December 14, 2023 - 1:05pm

Is sanity finally returning to America’s blue cities? The places that incubated inept policies such as “defund the police” and “sanctuary cities”, but welcomed open-air drug use, are beginning to have second thoughts. In Seattle, Portland and San Francisco (which featured in a recent UnHerd special), lawmakers are looking at ways to curb public drug use — a move that has been symptomatic of a wider pushback against progressive policies.

Take Houston as a different example. This week, progressives lost two-to-one in the mayor’s race, electing a moderate Democrat, John Whitmire, and rejecting Sheila Jackson Lee, one of the reliably far-Left Democrats in Congress. In addition, the city elected more conservatives and moderates to the city council.

In Houston, as elsewhere, crime was cited as by far the city’s biggest issue. It was also behind the defeat last month of a Soros-backed prosecutor candidate in Pittsburgh’s district attorney race and in Seattle’s contest for city attorney, which a Republican won. Meanwhile in Dallas, another city with a serious crime problem, Mayor Eric Johnson, an African American, felt compelled to change parties, becoming the second major city (after Miami) to go to what many urbanistas call “the dark side”. 

None of this suggests that Republicans will inherit the cities. The demographic shifts in recent years have eroded the party’s potential base of middle- and working-class white ethnic groups, who are being replaced by both minorities and millennials, both of whom vote heavily Democratic. 

The key here is a potential coalition of moderate Democrats with conservatives and family-oriented multi-racial groups. This is the formula that two decades ago helped elect reformist mayors from both parties across the country, ranging from Rudy Giuliani and Michael Bloomberg in New York, to Richard Riordan in Los Angeles, to Ed Rendell in Philadelphia. Their elections played a critical role in the reduction of crime and economic resurgence in all these cities.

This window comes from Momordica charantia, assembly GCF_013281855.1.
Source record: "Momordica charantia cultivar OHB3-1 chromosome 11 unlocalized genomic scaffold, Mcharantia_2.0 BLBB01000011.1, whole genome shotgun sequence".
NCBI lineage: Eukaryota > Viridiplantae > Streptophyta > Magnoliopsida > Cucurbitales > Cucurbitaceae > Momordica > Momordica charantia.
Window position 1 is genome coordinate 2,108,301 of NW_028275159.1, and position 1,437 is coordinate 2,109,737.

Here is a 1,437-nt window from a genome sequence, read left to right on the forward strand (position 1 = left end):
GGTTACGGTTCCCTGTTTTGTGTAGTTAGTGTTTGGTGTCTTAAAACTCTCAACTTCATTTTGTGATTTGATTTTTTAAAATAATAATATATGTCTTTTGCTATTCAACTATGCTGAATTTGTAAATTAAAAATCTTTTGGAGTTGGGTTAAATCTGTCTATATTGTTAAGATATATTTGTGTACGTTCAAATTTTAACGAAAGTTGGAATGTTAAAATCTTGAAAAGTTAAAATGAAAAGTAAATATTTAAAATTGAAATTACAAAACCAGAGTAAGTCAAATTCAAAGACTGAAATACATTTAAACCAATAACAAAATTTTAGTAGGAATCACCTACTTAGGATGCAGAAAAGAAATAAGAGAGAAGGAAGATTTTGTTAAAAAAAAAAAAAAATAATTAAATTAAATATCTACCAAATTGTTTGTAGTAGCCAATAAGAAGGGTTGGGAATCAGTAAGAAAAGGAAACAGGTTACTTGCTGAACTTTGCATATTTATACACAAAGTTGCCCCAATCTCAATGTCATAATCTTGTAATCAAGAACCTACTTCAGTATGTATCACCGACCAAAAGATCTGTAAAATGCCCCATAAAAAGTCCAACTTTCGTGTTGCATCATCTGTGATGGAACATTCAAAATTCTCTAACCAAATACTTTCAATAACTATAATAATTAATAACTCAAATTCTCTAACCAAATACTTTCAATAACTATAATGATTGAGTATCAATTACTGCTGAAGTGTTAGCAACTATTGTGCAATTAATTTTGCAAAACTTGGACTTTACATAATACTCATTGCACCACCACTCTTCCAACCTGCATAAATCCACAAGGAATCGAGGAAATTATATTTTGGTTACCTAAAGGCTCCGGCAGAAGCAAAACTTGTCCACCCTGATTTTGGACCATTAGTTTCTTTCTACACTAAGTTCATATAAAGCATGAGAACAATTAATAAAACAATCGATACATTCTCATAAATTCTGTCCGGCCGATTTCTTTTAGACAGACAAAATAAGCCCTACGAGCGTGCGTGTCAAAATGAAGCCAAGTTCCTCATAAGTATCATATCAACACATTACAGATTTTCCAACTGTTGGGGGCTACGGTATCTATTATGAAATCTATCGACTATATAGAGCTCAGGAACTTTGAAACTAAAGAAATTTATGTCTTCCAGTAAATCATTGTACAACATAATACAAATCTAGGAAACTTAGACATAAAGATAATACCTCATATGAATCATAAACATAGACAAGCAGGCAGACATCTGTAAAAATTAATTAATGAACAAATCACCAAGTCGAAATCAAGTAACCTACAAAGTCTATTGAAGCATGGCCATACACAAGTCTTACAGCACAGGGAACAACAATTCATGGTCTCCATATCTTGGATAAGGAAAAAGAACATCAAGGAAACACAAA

Like now, progressive politics, lax law enforcement and stupefying regulations brought these cities close to bankruptcy and decay. But today, the problem is arguably worse: an influx of undocumented immigrants and soaring real estate prices have made the situation near untenable for Democratic leaders. 

The real struggle, however, will take place largely within the Democratic Party. This conflict has been intensified by shocks from the Israel-Palestine conflict, with cities tending to have both large Jewish and Muslim populations. Disruptions and violence have become commonplace in metropolises like New York, the world’s second-largest Jewish city after Tel Aviv, and Los Angeles, the fifth-largest.

Traditionally, Jewish voters, and donors, have tended to back Democrats. Yet there are signs that this may be changing. Almost all the cities that have backed anti-Israel resolutions, such as Oakland, tend to be controlled by progressive Democrats. The far-Left’s anti-Israel stance, combined with its disdain for law enforcement, decent education and private enterprise, are pushing many traditional Democrats to seek ways to challenge Left-wing groups, such as Democratic Socialists of America, in local elections. 

Will these efforts succeed? Urban demographics make it tough and the poor state of almost all city schools make it nearly impossible for all but the most affluent families to choose to stay in town. To create a saner urban future, city residents will have to keep voting out progressive politicians until they start abandoning their various hare-brained schemes. Until this is achieved, the state of America’s cities will continue to deteriorate.

Joel Kotkin is the Hobbs Presidential Fellow in Urban Futures at Chapman University and author, most recently, of The Coming of Neo-Feudalism: A Warning to the Global Middle Class (Encounter)